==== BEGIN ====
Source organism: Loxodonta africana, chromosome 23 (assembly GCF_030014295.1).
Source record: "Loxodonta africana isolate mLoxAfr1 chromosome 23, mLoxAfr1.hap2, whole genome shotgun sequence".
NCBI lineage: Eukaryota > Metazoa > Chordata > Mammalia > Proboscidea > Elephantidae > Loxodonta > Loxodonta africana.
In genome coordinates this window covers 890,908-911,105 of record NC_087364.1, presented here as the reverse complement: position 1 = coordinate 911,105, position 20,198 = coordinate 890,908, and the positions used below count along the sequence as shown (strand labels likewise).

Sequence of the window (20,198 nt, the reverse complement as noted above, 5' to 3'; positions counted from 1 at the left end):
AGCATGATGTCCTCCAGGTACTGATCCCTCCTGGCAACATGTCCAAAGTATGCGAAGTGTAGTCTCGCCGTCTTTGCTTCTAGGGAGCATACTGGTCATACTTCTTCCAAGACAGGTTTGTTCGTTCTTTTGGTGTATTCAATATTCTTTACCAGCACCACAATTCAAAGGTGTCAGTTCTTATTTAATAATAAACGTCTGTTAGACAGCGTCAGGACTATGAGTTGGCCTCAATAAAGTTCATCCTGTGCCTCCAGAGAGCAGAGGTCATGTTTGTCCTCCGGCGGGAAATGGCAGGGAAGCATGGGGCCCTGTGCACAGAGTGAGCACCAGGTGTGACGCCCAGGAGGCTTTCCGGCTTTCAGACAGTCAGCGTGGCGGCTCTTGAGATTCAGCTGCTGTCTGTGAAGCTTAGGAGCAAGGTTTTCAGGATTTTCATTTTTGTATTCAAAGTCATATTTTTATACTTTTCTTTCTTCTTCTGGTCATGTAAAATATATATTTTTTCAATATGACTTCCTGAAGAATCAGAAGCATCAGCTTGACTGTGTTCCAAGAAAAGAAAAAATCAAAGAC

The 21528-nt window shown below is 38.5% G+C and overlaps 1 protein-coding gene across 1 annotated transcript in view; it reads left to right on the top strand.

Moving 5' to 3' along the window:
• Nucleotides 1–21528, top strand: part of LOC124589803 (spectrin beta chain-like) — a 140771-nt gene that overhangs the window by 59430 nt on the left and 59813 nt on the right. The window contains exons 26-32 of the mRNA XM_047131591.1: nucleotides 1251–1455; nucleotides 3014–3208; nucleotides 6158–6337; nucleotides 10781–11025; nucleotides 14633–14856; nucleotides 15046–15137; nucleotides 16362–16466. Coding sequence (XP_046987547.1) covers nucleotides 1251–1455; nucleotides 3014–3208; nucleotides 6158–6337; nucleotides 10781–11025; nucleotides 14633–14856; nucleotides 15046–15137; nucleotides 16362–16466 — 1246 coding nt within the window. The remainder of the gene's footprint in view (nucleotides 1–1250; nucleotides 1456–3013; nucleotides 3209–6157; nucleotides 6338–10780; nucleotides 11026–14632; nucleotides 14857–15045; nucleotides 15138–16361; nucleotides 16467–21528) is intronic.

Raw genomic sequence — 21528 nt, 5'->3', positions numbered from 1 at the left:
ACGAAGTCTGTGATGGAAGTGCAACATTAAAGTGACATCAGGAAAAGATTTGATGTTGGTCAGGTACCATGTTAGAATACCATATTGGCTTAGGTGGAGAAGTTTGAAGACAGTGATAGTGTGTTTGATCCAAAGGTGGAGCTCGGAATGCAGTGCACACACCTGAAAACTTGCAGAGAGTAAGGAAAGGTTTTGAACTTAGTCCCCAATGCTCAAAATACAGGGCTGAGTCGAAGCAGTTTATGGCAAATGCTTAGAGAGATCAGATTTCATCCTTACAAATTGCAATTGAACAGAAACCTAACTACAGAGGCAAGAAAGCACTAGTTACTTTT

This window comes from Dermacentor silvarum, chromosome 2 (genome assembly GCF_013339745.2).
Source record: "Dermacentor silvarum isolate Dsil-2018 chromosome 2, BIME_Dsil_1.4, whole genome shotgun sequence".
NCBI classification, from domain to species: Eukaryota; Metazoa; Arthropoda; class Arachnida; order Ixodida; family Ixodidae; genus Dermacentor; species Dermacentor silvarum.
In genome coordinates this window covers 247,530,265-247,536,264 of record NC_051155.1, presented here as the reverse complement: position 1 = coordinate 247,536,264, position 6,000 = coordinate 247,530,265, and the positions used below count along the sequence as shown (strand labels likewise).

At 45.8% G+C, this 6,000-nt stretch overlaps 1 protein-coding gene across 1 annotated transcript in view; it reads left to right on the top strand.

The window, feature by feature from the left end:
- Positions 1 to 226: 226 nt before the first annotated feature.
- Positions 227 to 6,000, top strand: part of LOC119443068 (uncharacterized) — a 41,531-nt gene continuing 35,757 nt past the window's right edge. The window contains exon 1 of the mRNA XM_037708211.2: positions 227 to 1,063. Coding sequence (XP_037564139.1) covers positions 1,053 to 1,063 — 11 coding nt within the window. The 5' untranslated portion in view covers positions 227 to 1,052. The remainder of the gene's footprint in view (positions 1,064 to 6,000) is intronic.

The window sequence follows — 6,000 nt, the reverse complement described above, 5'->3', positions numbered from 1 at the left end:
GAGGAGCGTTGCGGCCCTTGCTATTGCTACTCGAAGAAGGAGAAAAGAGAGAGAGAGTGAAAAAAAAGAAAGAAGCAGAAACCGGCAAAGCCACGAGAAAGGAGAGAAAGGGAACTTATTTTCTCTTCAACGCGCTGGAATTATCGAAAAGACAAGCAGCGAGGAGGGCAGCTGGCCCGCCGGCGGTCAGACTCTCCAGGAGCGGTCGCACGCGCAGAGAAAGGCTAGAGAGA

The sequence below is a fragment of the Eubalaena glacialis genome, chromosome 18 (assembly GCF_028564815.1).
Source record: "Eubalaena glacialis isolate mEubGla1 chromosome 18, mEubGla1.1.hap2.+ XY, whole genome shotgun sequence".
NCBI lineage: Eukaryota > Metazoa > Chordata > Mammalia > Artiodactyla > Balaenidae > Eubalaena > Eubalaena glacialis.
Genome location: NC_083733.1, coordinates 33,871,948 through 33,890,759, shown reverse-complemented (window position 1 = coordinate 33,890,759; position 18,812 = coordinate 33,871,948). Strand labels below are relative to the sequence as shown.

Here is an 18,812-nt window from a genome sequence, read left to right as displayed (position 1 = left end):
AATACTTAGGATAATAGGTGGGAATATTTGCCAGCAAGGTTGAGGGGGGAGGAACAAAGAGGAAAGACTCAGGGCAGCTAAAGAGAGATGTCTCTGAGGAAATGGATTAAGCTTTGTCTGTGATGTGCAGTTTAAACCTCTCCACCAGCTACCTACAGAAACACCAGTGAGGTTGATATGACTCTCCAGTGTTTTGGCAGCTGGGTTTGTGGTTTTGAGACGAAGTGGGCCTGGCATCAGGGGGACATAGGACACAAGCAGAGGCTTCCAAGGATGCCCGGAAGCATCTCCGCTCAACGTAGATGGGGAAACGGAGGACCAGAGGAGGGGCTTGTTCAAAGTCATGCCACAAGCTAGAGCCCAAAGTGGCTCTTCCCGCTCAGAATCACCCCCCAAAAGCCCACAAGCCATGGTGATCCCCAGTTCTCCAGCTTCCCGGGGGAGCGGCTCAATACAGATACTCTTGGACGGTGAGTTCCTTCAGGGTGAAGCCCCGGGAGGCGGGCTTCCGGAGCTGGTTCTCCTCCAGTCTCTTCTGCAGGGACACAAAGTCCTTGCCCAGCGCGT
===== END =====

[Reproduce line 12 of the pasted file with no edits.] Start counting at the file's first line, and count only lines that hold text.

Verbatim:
This window comes from Dermacentor silvarum, chromosome 2 (genome assembly GCF_013339745.2).